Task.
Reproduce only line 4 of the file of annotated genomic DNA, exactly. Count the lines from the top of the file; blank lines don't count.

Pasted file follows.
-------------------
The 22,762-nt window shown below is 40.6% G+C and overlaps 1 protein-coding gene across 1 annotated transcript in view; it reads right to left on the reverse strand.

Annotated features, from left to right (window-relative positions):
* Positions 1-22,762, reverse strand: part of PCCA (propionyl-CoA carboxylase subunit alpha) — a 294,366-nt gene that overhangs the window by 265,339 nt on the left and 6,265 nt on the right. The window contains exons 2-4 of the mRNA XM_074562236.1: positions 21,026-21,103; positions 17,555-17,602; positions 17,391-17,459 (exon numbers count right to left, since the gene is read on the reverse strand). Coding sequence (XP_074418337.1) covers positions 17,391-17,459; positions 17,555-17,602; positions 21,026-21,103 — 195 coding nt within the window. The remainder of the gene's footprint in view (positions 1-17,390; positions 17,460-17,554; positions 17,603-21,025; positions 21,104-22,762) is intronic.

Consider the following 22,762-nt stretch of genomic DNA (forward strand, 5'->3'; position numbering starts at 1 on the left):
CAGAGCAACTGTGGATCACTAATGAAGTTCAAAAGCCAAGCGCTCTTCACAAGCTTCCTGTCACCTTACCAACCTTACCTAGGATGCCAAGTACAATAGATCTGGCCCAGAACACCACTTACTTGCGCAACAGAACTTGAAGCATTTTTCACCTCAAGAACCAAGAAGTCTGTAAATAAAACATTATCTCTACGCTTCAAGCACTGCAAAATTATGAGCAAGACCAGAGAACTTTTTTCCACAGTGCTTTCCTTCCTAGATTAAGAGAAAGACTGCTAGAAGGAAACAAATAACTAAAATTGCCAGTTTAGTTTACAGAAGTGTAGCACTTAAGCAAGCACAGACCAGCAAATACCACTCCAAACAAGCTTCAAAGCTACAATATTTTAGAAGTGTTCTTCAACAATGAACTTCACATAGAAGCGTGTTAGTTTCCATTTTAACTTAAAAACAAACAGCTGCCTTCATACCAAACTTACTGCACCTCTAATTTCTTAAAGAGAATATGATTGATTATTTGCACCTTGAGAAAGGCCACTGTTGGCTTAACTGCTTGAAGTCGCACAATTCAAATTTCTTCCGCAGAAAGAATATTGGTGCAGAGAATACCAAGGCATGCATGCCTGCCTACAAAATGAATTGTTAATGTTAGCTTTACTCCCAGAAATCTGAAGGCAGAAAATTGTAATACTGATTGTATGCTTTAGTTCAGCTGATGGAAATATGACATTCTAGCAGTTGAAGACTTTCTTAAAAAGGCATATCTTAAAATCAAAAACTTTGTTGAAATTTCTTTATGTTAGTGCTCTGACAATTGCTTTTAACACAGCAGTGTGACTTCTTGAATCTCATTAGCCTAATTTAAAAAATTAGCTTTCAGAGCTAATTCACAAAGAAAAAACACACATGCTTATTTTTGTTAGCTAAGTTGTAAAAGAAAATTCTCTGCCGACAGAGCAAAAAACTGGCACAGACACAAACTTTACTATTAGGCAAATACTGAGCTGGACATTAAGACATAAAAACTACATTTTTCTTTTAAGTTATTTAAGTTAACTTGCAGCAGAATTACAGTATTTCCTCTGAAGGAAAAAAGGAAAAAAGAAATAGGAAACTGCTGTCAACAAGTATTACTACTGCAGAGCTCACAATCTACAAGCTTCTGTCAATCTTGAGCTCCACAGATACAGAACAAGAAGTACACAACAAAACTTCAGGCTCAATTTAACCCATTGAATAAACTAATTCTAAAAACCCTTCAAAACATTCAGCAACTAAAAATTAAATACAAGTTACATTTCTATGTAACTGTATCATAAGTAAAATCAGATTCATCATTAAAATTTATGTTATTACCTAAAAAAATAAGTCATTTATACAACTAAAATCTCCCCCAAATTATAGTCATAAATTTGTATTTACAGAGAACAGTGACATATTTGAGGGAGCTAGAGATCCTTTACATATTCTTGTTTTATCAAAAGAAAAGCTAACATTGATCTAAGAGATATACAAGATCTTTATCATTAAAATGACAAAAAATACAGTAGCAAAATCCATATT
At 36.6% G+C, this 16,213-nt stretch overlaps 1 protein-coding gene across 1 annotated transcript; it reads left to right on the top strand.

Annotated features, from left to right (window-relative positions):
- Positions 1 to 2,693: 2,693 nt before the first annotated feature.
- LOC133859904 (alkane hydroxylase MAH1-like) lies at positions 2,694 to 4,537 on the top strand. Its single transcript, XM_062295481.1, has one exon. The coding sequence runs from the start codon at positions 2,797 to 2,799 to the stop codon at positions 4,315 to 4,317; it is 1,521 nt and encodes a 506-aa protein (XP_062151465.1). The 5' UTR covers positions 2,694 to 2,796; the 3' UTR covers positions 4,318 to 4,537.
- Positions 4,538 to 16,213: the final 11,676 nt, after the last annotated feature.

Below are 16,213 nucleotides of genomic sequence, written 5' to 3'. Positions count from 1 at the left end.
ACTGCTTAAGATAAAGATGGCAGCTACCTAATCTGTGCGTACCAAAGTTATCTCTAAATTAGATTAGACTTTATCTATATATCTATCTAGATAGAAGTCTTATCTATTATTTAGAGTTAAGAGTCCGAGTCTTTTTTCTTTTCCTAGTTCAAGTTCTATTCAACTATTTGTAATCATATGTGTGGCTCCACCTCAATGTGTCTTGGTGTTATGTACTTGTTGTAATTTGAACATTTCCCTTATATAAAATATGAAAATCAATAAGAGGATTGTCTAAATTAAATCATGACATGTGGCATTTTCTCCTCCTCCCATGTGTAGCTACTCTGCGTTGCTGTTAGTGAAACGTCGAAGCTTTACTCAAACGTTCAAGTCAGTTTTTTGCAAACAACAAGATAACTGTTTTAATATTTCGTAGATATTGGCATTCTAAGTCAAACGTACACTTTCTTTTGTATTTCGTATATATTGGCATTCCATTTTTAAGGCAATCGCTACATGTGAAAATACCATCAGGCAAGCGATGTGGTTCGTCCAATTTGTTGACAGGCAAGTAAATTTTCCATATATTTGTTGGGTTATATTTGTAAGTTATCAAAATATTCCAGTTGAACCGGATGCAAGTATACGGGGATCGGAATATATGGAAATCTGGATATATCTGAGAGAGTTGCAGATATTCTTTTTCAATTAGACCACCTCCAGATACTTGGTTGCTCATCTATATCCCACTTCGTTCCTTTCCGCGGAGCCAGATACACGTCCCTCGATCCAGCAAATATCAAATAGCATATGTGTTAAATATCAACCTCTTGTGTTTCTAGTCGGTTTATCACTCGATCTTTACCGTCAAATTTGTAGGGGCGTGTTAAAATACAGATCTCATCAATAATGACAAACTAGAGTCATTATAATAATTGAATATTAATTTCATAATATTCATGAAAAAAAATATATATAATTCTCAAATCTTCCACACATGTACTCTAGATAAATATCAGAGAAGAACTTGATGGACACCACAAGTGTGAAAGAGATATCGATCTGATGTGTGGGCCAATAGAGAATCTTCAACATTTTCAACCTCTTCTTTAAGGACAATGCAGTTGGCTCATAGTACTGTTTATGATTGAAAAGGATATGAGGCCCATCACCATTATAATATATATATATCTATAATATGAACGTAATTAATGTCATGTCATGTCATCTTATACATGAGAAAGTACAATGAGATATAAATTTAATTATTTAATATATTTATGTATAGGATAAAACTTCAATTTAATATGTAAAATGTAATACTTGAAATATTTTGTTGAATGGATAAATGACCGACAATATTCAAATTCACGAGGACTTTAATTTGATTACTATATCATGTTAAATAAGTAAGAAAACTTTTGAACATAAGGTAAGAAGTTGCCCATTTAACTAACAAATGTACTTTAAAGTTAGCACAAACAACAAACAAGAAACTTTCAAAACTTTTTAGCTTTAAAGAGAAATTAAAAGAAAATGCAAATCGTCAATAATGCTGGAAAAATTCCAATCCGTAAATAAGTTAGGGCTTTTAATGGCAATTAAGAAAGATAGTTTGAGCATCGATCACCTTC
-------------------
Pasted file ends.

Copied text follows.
Consider the following 22,762-nt stretch of genomic DNA (forward strand, 5'->3'; position numbering starts at 1 on the left):